In 16th century England, or Tudor court to be exact, there are both male and female names that we hear over and over.
We’ve been fortunate enough to have a guest writer contribute to our page with Tudor Marys and Katherines. Next to those two there should also be Elizabeths, Anne’s and Margarets as well. But today we are looking at the male version of those names. While the name Henry was very popular there was a fan request to look at all the Tudor Thomases. We already did a Part One and you can find it here.
While I know I’m not the first to participate in this subject I’m always willing to accommodate my followers requests.
Since there are so many Tudor Thomases I’ve had to break it down into a couple posts. Hopefully I am able to provide you with information in this post that I have not before. Enjoy!
Thomas Boleyn, Earl of Wiltshire, but best known as the father of Anne, George and Mary Boleyn.
Boleyn was born circa 1477 to Sir William Boleyn and Lady Margaret Butler, wealthy Norfolk gentry. His paternal grandfather was a former lord mayor of London and his maternal grandfather was a leading Anglo-Irish aristocrat by the name of Thomas Butler, Earl of Ormond.
Thomas Boleyn married Elizabeth Howard sometime in the 1490s – Elizabeth was the daughter of Thomas Howard, Earl of Surrey and sister of Thomas Howard, 3rd Duke of Norfolk.
Boleyn escorted Henry VII’s daughter, Margaret Tudor to Scotland for her marriage to King James IV and in 1509 was knighted and named esquire of the body to King Henry VIII.
In 1521, Thomas Boleyn was appointed treasurer of the royal household and in 1523 was elected knight of the Garter. Then in 1525, he was raised to the peerage of Viscount Rochford which some believe coincided with Henry VIII’s affair with Mary Boleyn.
In 1529, when Boleyn’s daughter Anne was in the cross-hairs of Henry VIII he was created Earl of Wiltshire. He reached his pinnacle in 1530 when he was named Lord Privy Seal.
After the birth of his granddaughter, Princess Elizabeth, Thomas Boleyn spent most of his time at court.
Boleyn lost his the earldom of Ormond and the office of Lord Privy Seal after the execution of his children. There is no evidence that Thomas Boleyn tried to communicate with his daughter Anne while she was imprisoned in the Tower of London.
Thomas Boleyn died on the 12th of March 1539, almost three years after the execution of two of his children.
As the brother of Queen consort, Jane Seymour, Thomas Seymour had an amazing life and career ahead of him. Unfortunately he allowed greed, ambition and his emotions to end his life prematurely.
Born about 1508, Seymour was one of ten children of John Seymour and Margery Wentworth. His most notable siblings were his sister Jane and brother, Edward who would later become Lord Protector of the Realm for Edward VI.
Thomas Seymour had a way with women – his charisma so great and his looks so good that even Katherine Parr couldn’t help but fall for him. He was described as “…fierce in courage, courtly in fashion, in personage stately, in voice magnificent.” Yet with all those wonderful attributes he did not marry until he was nearly forty years old.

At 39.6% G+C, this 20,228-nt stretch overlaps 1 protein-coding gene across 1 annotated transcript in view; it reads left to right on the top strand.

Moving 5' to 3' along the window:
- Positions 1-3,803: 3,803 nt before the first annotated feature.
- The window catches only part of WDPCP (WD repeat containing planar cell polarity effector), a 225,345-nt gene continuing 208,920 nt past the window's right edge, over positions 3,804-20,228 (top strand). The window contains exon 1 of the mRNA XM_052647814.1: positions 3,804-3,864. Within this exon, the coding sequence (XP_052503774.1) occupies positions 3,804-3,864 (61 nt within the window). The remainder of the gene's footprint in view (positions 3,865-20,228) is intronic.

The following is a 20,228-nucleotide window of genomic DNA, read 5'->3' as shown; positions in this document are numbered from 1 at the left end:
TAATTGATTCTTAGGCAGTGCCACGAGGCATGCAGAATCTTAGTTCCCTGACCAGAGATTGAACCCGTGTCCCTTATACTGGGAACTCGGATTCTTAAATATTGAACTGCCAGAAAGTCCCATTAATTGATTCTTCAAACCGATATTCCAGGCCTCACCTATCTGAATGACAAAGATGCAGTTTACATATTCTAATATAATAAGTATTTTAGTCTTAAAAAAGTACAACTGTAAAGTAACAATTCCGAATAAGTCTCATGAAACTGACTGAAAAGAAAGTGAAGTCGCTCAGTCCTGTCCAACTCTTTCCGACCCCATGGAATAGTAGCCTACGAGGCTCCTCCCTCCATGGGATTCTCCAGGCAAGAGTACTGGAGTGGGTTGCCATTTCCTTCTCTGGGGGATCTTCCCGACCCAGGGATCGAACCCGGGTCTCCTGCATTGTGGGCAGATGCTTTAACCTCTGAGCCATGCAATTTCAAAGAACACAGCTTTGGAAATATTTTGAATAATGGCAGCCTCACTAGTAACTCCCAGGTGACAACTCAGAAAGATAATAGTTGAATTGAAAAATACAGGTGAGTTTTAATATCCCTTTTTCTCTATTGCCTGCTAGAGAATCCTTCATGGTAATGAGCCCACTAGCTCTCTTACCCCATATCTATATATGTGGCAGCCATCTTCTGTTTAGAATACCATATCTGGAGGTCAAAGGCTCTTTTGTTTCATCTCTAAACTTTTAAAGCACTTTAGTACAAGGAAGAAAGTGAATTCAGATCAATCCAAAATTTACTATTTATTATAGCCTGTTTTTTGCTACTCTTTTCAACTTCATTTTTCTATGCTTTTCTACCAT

It was after the death of Katherine Parr that things began to unfold for Thomas Seymour. His persistent wooing of Princess Elizabeth along with his constant influence over King Edward VI led him to his arrest and placement in the Tower.
Born circa 1505, little is known about Tallis’ early years. He is best known as a leading musician and composer at the court of Henry VIII, Edward VI, Mary I and Elizabeth I.
By the year 1544, Thomas Tallis was working at the Chapel Royal as a singer, composer and organist – he remained in that position until his death in 1585. During his tenure he performed at daily liturgical services and special occasions such as royal coronations and weddings.
Tallis died in November 1585 and was buried in the parish church at St. Alfrege, Greenwich.
John Strype, an English clergyman, historian and biographer a brass plate with an engraving on it in 1720 – it read:
Entered here doth ly a worthy wyght,
Who for long tyme in musick bore the bell:
His name to shew, was THOMAS TALLYS hyght,
In honest virtuous lyff he dyd excell.
He serv’d long tyme in chappel with grete prayse
Fower sovereygnes reygnes (a thing not often seen);
I meane Kyng Henry and Prynce Edward’s dayes,
Quene Mary, and Elizabeth oure Quene.
He mary’d was, though children he had none,
And lyv’d in love full thre and thirty yeres
Wyth loyal spowse, whose name yclypt was JONE,
Who here entomb’d him company now beares.
As he dyd lyve, so also did he dy,
In myld and quyet sort (O happy man!)
To God ful oft for mercy did he cry,
Wherefore he lyves, let deth do what he can.
*There is no contemporary portrait of Thomas Tallis
Born in November of 1567 in Lowestoft, England, Thomas Nashe was the second son of a minister, William Nashe and his wife, Margaret.
Nashe is best known as a controversial and satirical writer. Many of his pamphlets were implicated in what is now known as the Harvey-Nashe controversy.
In the early 1590s, Nashe produced an erotic poem called, The Choice of Valentines. This poem begins with a sonnet to “Lord S”. It has been suggested that The Choice of Valentines was written possibly for the private circle of Lord Strange). To check it out for yourself, click here.
“Most of the details of his life and death are unknown or mysterious at best, but from his extant texts and what little is known of his life, he appears to have been a remarkable and audacious character.”
The details surrounding Nashe’s death are uncertain. He died in 1601, aged 34, and various causes ranging from the plague to food poisoning to a stroke have been suggested. – Luminarium